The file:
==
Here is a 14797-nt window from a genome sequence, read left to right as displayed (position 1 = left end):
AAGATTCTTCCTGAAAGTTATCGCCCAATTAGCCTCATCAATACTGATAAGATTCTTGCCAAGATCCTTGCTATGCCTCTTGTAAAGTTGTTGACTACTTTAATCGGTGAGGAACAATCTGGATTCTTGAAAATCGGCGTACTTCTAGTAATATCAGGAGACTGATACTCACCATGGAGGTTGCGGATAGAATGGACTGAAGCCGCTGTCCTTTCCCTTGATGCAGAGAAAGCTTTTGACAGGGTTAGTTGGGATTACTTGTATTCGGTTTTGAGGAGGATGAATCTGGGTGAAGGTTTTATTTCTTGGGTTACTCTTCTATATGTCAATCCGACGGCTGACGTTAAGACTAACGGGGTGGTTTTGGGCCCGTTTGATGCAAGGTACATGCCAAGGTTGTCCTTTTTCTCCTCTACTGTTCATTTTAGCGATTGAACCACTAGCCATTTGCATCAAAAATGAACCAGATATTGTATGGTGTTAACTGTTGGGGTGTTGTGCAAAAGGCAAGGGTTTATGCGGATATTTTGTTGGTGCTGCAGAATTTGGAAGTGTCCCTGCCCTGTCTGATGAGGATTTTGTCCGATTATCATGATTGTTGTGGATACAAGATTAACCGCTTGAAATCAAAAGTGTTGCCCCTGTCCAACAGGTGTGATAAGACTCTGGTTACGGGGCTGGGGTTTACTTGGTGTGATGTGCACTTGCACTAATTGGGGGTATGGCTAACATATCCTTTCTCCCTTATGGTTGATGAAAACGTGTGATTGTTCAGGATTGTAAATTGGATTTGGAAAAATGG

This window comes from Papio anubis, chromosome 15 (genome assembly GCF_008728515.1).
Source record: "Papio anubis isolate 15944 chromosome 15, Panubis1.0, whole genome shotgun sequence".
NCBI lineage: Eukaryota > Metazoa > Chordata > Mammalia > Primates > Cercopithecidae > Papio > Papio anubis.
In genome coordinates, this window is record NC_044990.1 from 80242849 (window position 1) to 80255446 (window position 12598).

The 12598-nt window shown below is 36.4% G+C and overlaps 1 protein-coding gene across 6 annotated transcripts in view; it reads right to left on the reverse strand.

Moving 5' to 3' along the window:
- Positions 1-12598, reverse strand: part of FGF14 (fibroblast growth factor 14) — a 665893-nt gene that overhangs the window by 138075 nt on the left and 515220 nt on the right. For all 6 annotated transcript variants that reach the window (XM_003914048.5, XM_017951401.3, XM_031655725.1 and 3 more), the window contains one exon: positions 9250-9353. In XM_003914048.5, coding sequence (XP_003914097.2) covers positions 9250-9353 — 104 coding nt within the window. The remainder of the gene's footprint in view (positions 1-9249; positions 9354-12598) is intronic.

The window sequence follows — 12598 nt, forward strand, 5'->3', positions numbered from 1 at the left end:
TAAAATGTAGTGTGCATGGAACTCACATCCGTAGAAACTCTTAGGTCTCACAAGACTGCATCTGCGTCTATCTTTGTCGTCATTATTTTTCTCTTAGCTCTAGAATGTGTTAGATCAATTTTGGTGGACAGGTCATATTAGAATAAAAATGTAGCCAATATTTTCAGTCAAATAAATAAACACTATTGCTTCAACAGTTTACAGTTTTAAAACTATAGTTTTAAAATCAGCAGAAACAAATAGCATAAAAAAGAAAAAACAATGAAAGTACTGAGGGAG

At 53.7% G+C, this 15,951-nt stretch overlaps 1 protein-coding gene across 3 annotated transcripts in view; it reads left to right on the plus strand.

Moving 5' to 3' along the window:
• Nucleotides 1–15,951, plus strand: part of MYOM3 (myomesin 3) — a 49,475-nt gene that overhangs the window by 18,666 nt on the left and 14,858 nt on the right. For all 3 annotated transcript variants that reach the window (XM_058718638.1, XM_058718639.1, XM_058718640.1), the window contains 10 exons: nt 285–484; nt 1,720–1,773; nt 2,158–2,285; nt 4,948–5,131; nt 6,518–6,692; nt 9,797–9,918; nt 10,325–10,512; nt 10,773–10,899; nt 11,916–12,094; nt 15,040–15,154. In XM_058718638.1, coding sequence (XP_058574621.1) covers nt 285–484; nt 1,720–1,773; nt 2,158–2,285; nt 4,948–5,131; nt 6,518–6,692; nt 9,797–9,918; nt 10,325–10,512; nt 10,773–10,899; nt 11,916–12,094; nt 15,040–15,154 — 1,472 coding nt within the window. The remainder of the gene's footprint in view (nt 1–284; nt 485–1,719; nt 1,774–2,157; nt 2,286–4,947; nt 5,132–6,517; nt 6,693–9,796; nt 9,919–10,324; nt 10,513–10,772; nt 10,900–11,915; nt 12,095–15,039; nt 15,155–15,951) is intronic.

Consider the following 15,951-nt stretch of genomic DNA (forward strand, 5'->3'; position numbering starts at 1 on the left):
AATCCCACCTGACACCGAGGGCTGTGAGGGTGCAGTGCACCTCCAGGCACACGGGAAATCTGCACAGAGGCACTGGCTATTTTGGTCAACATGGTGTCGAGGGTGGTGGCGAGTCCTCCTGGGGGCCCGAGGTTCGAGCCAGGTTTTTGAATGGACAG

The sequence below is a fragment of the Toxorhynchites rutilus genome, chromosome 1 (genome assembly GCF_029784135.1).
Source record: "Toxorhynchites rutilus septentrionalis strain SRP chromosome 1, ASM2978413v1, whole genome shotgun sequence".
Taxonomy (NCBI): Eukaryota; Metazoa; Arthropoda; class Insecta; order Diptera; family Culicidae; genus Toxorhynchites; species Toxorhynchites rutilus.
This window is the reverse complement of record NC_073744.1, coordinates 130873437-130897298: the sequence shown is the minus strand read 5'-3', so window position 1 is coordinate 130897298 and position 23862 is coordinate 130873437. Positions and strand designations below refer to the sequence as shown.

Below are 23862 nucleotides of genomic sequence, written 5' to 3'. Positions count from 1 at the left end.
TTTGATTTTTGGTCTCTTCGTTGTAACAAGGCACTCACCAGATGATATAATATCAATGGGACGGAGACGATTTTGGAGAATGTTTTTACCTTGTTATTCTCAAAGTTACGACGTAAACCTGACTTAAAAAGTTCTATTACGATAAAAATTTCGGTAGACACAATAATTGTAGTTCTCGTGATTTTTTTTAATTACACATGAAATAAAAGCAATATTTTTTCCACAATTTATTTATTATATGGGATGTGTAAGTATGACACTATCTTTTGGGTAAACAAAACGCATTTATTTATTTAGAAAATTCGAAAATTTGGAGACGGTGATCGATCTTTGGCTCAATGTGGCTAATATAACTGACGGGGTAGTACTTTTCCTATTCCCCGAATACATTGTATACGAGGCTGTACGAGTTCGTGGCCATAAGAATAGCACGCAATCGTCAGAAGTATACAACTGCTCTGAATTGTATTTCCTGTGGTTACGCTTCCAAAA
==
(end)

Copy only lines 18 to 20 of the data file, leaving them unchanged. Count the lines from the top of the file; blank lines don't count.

Source record: "Toxorhynchites rutilus septentrionalis strain SRP chromosome 1, ASM2978413v1, whole genome shotgun sequence".
Taxonomy (NCBI): Eukaryota; Metazoa; Arthropoda; class Insecta; order Diptera; family Culicidae; genus Toxorhynchites; species Toxorhynchites rutilus.
This window is the reverse complement of record NC_073744.1, coordinates 130873437-130897298: the sequence shown is the minus strand read 5'-3', so window position 1 is coordinate 130897298 and position 23862 is coordinate 130873437. Positions and strand designations below refer to the sequence as shown.